Registration Dossier

Administrative data

Endpoint:
distribution modelling
Type of information:
(Q)SAR
Adequacy of study:
key study
Reliability:
2 (reliable with restrictions)
Rationale for reliability incl. deficiencies:
other: modelled from a validated (Q)SAR model.
Justification for type of information:
QSAR prediction: migrated from IUCLID 5.6

Data source

Reference
Reference Type:
other:
Title:
Unnamed
Year:
2004

Materials and methods

Model:
calculation according to Mackay, Level III
Calculation programme:
Equilibrium Calculation (EQC), version 2.02
Release year:
2 003
Media:
air - biota - sediment(s) - soil - water

Test material

Reference
Name:
Unnamed
Type:
Constituent
Details on test material:
modeled as 100% pure

Results and discussion

Percent distribution in media

Air (%):
91.31
Water (%):
7.97
Soil (%):
0.71
Sediment (%):
0.01

Any other information on results incl. tables

The results show that cyanide discharged into surface water will remain mainly in the water compartment at compartmental transfer equilibrium and the partition equilibrium will never be achieved. Likewise, cyanide discharged into air will stay in air.

In a 1994 HazChem model (ECETOC, 1994), a more realistic global model was used, in which water accounts for 70% and soil accounts for 30% (earth's surface area), the air compartment was scaled up to 5000 m and depth of water to 200 m, while advection of water and air was set to zero. These dimensions showed an overall residence time in air of 2,310 hours (3.3 months). The release rate of HCN required to achieve a steady-state level in air of 0.2639 microgram/m3 (243 ppt) of HCN in this real world required an annual input of 3.1 Mtonnes HCN.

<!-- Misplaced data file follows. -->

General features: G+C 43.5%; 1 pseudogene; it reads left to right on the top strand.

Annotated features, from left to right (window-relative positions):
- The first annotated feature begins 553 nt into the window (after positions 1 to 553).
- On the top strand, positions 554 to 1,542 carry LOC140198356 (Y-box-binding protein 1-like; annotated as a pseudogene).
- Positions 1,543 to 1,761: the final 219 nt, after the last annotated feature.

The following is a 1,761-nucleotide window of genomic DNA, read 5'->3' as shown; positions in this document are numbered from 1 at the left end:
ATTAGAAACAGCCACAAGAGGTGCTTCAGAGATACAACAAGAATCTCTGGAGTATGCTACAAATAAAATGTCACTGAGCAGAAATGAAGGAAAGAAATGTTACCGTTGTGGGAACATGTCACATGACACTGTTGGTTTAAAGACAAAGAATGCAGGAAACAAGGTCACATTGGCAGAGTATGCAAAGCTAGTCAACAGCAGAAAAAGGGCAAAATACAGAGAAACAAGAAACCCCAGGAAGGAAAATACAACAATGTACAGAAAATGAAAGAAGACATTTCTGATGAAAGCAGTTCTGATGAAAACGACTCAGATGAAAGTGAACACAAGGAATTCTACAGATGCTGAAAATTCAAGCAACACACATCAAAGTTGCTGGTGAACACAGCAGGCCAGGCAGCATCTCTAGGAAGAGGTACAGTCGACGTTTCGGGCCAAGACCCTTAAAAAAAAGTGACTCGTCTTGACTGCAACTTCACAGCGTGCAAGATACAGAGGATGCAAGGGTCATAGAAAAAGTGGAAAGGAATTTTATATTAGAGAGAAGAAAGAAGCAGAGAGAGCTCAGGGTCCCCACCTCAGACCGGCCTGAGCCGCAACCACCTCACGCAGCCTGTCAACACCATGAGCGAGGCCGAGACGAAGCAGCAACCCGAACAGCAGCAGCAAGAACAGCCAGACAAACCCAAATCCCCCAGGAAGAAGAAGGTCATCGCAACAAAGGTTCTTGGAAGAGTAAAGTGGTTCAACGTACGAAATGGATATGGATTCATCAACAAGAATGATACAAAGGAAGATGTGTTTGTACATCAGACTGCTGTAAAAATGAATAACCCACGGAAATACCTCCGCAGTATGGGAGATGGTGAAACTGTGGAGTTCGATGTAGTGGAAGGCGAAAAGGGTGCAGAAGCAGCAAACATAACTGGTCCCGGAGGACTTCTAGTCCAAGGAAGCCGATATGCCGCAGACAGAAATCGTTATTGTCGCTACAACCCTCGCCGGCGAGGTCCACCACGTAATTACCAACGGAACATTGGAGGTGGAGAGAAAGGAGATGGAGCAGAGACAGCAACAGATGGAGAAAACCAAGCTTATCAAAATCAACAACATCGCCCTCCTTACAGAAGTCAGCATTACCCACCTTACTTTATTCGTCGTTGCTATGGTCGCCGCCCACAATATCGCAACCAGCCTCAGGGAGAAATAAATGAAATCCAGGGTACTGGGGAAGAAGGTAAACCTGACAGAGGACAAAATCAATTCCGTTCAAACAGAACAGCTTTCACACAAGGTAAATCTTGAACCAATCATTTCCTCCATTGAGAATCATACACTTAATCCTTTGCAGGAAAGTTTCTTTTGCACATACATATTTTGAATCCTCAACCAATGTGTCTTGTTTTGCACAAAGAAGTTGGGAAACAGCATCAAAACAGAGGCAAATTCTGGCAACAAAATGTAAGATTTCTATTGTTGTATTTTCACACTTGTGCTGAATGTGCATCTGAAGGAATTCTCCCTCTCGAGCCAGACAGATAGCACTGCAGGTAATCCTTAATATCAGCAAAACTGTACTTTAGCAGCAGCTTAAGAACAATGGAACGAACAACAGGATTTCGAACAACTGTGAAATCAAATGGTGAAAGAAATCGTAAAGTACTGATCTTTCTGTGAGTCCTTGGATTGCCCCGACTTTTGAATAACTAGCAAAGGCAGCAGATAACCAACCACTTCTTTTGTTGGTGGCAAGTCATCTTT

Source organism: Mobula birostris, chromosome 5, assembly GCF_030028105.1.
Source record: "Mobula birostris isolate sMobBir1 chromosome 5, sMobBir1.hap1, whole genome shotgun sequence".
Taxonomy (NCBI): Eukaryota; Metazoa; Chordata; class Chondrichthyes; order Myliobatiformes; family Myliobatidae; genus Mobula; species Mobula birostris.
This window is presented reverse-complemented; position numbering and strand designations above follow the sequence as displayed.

Applicant's summary and conclusion

Conclusions:
Cyanide in air will remain in air (91.31%); cyanide in water will remain in water (92%). A small amount of cyanide will adsorb to soil and will preferentially (10-fold) move to the air compartment over water. The small amount of cyanide which will adsorb to sediment will preferentially (10-fold) move to the water compartment over air. The half life in air is predicted to 357 day; in water, 15 days; in sediment, 60 days. A more relevant model predicts a half life in air of 3.3 months.
Executive summary:

A Mackay Level III model was applied to hydrogen cyanide to predict distribution in air/water/soil/sediment compartments. Cyanide in surface water is predicted to remain mainly in the water compartment at compartmental transfer equilibrium, while the cyanide in air will remain in air. The partition equilibrium will never be achieved. The half-life in air is predicted to be approximately a year (357 days); in water and soil: 15 days; and in sediment: 60 days. A more global model predicts a residence time of 3.3 months in air.. The release rate of HCN required to achieve a steady state level in air of 0.2639 micrograms/m3 (243 ppt) of HCN in this model required an annual input of 3.1 metric tonnes of HCN.